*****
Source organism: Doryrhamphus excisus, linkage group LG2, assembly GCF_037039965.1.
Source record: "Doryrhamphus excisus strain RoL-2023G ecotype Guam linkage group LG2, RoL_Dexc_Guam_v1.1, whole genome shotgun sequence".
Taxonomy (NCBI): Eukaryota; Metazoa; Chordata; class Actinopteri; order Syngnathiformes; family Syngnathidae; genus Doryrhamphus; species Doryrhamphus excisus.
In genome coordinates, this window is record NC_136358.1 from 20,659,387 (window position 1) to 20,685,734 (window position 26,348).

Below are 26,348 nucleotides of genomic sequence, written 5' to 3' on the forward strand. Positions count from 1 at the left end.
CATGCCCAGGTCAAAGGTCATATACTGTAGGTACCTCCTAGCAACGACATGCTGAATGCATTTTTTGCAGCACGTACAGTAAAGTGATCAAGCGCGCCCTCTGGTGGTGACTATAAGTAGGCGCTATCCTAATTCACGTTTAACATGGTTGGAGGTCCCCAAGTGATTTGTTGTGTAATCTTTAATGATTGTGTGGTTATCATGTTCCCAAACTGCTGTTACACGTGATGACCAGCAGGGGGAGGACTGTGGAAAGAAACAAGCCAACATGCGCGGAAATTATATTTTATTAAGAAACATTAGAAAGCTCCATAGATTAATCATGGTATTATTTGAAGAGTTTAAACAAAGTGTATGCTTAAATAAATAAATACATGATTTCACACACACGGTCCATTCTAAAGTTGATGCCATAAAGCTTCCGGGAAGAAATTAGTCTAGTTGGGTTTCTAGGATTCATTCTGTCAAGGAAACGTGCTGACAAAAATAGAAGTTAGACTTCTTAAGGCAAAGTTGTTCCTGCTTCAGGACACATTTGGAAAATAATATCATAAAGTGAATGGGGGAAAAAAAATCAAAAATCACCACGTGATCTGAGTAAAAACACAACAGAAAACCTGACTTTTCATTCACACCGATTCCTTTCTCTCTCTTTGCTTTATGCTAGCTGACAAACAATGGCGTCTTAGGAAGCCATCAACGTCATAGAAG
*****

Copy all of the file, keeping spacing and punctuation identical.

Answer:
Source organism: Doryrhamphus excisus, linkage group LG2, assembly GCF_037039965.1.
Source record: "Doryrhamphus excisus strain RoL-2023G ecotype Guam linkage group LG2, RoL_Dexc_Guam_v1.1, whole genome shotgun sequence".
Taxonomy (NCBI): Eukaryota; Metazoa; Chordata; class Actinopteri; order Syngnathiformes; family Syngnathidae; genus Doryrhamphus; species Doryrhamphus excisus.
In genome coordinates, this window is record NC_136358.1 from 20,659,387 (window position 1) to 20,685,734 (window position 26,348).

Below are 26,348 nucleotides of genomic sequence, written 5' to 3' on the forward strand. Positions count from 1 at the left end.
CATGCCCAGGTCAAAGGTCATATACTGTAGGTACCTCCTAGCAACGACATGCTGAATGCATTTTTTGCAGCACGTACAGTAAAGTGATCAAGCGCGCCCTCTGGTGGTGACTATAAGTAGGCGCTATCCTAATTCACGTTTAACATGGTTGGAGGTCCCCAAGTGATTTGTTGTGTAATCTTTAATGATTGTGTGGTTATCATGTTCCCAAACTGCTGTTACACGTGATGACCAGCAGGGGGAGGACTGTGGAAAGAAACAAGCCAACATGCGCGGAAATTATATTTTATTAAGAAACATTAGAAAGCTCCATAGATTAATCATGGTATTATTTGAAGAGTTTAAACAAAGTGTATGCTTAAATAAATAAATACATGATTTCACACACACGGTCCATTCTAAAGTTGATGCCATAAAGCTTCCGGGAAGAAATTAGTCTAGTTGGGTTTCTAGGATTCATTCTGTCAAGGAAACGTGCTGACAAAAATAGAAGTTAGACTTCTTAAGGCAAAGTTGTTCCTGCTTCAGGACACATTTGGAAAATAATATCATAAAGTGAATGGGGGAAAAAAAATCAAAAATCACCACGTGATCTGAGTAAAAACACAACAGAAAACCTGACTTTTCATTCACACCGATTCCTTTCTCTCTCTTTGCTTTATGCTAGCTGACAAACAATGGCGTCTTAGGAAGCCATCAACGTCATAGAAG